Larry Wilson, vice president of customer relations at the NCA, said at a Sweet Insights webinar last week: “Halloween was a very happy Halloween.”
Halloween 2013 US confectionery sales grew 3.8% on last year to $4bn. The NCA had previously predicted a 1% rise for the nation’s largest holiday period for confections.
Chocolate accounted for 55% of sales and grew 5.2% on last year, while non-chocolate candy - 33% of all Halloween confectionery sales - grew 4.9%. However, ‘problem child’ gum - 12% of Halloween confection sales - fell 4.4%.
Showdown in the final week
Sales grew at a similar pace to last year, but peaked above 2012 for the week-ending 27 October.
Retailers finished the season very strongly and made significant gains in the final week driven by merchandizing.
Wilson said that manufacturers should encourage retailers to support the season. “Those that did made a significant difference.”
What do consumers want?
“Brand is the number one driver of what shoppers end up buying in the store followed by price, sales promotions and preferences of others in the household,” he continued, citing data from a recent NCA survey.
“Our survey found that a variety of inventory is key to success.”
In the survey, chocolate was rated as the nation’s favorite Halloween treat, but 65% of those surveyed said they purchased a mix of chocolate and non-chocolate candy.
“The need for new items and generating that excitement is particularly significant for the Halloween period,” added Wilson.
43% of those surveyed agreed that seeing new products for Halloween made the season more interesting. In 2013, retailers also took on an average of nine new seasonal Halloween chocolate items.
The NCA’s survey found that over half of shoppers preferred to see products in seasonal packaging and colors.
“That means that the seasonal offering, despite the challenges that they sometime offer with logistics and supply chain, really matter. They engage shoppers, they make it interesting, they make it fun and shoppers are looking for it,” said Wilson.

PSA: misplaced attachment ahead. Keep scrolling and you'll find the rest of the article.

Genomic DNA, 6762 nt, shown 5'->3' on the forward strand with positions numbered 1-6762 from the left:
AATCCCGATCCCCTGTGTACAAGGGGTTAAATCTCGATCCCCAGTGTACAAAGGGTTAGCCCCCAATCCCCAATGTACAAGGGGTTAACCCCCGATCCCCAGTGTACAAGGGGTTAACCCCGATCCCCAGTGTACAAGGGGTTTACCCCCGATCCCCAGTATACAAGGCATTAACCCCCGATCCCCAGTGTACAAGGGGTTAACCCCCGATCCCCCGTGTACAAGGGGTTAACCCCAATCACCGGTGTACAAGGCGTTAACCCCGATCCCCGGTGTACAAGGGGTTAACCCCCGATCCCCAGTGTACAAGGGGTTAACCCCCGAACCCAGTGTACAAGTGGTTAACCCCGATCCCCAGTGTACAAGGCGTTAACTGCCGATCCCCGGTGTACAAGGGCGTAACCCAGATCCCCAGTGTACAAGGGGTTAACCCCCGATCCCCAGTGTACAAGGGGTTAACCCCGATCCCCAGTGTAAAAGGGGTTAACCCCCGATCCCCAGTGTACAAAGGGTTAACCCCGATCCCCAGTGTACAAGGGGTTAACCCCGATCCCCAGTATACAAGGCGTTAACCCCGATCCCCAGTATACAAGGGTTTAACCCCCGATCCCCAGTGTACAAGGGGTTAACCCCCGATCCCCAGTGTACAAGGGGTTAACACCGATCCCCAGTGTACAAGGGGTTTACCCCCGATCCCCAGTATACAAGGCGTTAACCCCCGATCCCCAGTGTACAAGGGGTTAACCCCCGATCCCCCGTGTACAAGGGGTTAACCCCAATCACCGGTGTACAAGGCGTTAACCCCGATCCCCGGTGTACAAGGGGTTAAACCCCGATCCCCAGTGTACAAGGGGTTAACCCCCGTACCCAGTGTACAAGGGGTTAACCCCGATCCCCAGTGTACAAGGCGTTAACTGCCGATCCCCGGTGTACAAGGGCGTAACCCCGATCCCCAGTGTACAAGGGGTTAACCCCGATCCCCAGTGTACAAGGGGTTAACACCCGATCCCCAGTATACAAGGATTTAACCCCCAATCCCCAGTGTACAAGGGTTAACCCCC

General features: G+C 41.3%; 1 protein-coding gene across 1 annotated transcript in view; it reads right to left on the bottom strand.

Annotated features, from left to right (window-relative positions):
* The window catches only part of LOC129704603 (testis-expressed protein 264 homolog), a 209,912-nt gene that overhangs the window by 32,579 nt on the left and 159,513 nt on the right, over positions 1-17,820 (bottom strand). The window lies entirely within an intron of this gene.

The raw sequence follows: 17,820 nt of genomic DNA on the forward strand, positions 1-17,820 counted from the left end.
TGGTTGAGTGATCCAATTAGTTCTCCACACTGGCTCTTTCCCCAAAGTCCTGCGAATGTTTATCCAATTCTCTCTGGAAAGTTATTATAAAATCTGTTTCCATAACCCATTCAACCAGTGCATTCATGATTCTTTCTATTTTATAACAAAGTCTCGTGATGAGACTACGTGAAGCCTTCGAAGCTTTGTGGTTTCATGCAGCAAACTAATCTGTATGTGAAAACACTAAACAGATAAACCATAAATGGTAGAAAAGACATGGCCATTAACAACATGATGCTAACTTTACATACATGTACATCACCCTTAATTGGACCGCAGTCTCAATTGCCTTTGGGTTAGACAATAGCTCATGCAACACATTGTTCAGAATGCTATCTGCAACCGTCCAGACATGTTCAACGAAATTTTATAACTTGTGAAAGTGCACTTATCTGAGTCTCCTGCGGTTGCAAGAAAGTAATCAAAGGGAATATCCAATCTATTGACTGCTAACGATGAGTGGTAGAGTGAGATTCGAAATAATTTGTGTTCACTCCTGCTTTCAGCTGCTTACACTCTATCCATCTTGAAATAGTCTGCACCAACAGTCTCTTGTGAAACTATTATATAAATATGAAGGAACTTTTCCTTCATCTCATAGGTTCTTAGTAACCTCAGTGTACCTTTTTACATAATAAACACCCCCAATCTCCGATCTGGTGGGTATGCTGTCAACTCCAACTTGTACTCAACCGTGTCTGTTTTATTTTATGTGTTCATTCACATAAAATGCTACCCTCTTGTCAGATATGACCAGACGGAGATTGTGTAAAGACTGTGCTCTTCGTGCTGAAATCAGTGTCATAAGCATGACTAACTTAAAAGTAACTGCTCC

On the shelves early
He recommended confectioners to get Halloween candy on the shelves early as consumers often buy early, eat the products and come back for more later.
“Get it out there early to capture that early purchase, not only for the Halloween trick or treating but for the pre parties, but also that you ensure that you finish the season because they tend to come back.”
In 2013, both the grocery and drug channel increased Halloween confectionery sales in the US.
Wilson added: “We’re seeing more online and even promotions online…We are going to see more and more people purchasing online.”
In the NCA’s survey, 21% said that they purchased seasonal candy online routinely with 30-44 year olds most likely to buy online.
“Leverage the digital space,” said Wilson. “Social media is becoming more and more important.”
Message for 2014
In 2014, Halloween will fall on a Friday. “That’s big for Halloween. That means not only trick-or-treating and maybe later trick-or-treating; it also means a lot of parties.”
Wilson said that getting products out early would be key to enabling consumers to stock up for parties.